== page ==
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Marion and Geoff series one (2000)

without comments

Concept: 'We won't laugh at you when you boo-hoo-hoo because we love you'

Rob Brydon is Keith, a minicab driver whose life is falling apart. He doesn't get any work and he's in the middle of a divorce from his wife Marion who has left him for her more successful work colleague Geoff. She has his two sons, the 'little smashers', who he'd love to see again, but things keep going wrong. Despite this, and his trapped wind, he is hopelessly optimistic and talks to a camera in his car as he drives around.

What's good: The writing. As well as a genuine and believable story arc, there is the combination of deeply moving scenes – such as his repeated failure to see the little smashers – and unexpected humour. Keith is on the side of the underdog and, over the series, moves from being victim of events to someone in control of them, at least in part.

Any monologue based show depends on the central performance and Brydon's is astonishingly good.

What's not so good: The vast majority of the time is a single static shot of Brydon driving and not telling jokes. I like it, but the 'one long programme' (OLP) version pushes the format to the limit and, for some people, beyond. If you're one of those, there's also the option to see the original ten minute episodes.

Music: A few tracks used well.

It's not acknowledged on the cover but there is the odd musical edit for 'contractual reasons' (i.e. it cost too much to use the original track for the DVD).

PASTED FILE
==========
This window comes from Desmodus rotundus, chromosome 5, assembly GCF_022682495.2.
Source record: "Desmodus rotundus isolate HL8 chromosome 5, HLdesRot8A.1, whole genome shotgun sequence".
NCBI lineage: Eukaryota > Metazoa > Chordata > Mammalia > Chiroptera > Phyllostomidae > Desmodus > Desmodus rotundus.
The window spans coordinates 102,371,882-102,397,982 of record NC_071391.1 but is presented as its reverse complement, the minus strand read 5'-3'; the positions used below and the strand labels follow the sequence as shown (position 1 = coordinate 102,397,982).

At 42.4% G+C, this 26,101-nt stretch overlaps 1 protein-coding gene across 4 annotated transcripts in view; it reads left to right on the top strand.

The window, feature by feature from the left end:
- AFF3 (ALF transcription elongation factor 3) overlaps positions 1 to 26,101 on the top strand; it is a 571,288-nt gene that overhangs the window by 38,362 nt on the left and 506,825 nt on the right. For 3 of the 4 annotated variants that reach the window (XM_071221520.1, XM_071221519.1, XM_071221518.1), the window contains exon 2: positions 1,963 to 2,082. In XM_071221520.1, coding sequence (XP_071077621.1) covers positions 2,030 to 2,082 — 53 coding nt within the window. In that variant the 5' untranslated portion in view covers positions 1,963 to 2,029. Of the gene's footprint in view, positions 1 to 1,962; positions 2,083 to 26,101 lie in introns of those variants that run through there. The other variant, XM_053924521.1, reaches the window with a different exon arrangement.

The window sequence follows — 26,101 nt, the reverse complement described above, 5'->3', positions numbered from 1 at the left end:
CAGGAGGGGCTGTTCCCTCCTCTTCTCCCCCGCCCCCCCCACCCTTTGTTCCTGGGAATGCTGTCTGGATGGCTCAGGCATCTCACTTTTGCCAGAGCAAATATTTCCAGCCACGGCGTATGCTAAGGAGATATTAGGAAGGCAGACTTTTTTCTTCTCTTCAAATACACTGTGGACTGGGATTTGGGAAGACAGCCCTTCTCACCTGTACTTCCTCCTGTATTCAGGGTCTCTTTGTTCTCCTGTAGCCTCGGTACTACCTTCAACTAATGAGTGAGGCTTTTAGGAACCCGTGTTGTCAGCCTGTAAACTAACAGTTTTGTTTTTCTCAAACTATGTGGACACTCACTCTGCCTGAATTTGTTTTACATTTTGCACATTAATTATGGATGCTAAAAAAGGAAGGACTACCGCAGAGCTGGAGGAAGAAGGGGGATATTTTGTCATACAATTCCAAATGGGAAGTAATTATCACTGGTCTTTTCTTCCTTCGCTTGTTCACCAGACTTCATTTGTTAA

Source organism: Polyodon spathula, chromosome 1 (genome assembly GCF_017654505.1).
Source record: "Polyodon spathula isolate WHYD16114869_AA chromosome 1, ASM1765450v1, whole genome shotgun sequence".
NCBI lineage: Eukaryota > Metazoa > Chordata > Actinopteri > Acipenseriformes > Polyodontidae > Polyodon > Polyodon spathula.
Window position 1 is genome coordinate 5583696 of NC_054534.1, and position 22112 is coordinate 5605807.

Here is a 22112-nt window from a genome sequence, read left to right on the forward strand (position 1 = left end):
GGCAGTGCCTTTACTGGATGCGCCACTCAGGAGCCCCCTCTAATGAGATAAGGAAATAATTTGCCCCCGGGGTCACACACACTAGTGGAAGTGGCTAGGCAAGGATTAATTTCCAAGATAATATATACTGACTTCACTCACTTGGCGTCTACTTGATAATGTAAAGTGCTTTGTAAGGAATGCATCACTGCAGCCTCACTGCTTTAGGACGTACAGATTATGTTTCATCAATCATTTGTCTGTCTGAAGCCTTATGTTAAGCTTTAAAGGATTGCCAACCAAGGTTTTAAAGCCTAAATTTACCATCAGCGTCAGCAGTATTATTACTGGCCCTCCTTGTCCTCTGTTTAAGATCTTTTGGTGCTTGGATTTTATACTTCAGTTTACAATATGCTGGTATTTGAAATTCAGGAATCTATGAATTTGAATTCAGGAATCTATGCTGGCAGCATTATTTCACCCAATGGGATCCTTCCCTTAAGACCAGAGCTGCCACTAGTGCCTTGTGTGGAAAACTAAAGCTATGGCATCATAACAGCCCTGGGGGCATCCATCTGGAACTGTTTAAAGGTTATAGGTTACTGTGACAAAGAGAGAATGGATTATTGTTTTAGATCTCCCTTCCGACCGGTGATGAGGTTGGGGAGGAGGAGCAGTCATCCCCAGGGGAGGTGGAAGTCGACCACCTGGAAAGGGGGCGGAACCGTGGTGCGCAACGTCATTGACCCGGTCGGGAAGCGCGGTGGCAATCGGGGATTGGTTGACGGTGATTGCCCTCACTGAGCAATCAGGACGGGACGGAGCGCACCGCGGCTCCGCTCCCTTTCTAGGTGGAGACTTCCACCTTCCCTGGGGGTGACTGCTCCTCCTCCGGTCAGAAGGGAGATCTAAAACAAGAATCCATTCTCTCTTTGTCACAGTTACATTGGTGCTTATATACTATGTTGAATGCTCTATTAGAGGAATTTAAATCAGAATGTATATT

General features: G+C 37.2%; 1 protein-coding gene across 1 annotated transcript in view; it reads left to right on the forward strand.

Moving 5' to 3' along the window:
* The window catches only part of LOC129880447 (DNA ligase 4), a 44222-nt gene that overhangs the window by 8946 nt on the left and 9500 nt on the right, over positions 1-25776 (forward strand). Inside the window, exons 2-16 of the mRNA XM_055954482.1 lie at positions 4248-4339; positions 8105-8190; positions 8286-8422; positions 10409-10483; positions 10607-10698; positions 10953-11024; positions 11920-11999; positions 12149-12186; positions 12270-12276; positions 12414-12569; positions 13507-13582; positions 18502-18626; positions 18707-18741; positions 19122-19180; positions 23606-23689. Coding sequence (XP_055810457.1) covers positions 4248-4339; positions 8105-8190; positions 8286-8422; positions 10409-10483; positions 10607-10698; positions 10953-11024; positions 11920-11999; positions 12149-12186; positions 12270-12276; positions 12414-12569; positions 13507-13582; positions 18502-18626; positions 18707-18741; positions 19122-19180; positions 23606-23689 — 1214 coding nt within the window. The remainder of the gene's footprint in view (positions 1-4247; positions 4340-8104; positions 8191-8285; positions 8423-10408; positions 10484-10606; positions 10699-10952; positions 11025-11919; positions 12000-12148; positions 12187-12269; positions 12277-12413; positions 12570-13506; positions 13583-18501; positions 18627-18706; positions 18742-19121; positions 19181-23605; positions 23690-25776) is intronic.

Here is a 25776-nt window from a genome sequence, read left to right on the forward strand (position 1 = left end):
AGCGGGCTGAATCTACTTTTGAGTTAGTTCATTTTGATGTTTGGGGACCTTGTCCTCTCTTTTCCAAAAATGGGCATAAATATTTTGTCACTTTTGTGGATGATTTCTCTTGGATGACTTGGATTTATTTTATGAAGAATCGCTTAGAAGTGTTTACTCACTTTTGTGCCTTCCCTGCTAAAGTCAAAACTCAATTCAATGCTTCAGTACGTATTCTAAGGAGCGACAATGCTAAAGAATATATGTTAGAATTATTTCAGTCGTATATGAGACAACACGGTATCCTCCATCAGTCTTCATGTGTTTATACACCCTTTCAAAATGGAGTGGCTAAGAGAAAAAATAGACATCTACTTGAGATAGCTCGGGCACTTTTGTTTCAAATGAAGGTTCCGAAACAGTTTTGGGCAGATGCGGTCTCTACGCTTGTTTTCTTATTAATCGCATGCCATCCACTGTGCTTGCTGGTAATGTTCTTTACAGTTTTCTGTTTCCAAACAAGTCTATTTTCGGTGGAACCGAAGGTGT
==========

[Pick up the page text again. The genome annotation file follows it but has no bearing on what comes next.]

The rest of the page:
Miscellany: The story about the primates at the zoo is, apparently, true. The OLP version has the sign of the zoo edited, but the episode version shows which it was.

Overall: You can see why the BBC were initially reluctant to commission this. On paper, it sounds unpromising. Fortunately for us, it was also cheap – no sets, large cast or crew!

Unlike Alan Partridge or The Office's David Brent, Keith is thoroughly likeable. It is not the cringe-making comedy of embarrassment of the other two, but more like Alan Bennett's Talking Heads. Whether or not you appreciate Marion and Geoff as much as I do depends on how much you like its utterly dry humour.

TL;DR The modern Candide

Film: 5/5
DVD: 5/5

The OLP edit with the original ten ten minute programmes as an extra – there are a few minor differences (such as the scene post-credits on the airport/zoo episode) and, as noted above, for some people, it's better watched in small chunks. The OLP has a good commentary from Brydon and co-writer, producer and director Hugo Blick, and there is also a Comic Relief special plus some out-takes and still photos.

You can also get series one and two together.

Written by Ian

December 3rd, 2011 at 2:28 pm

Posted in DVDs,TV

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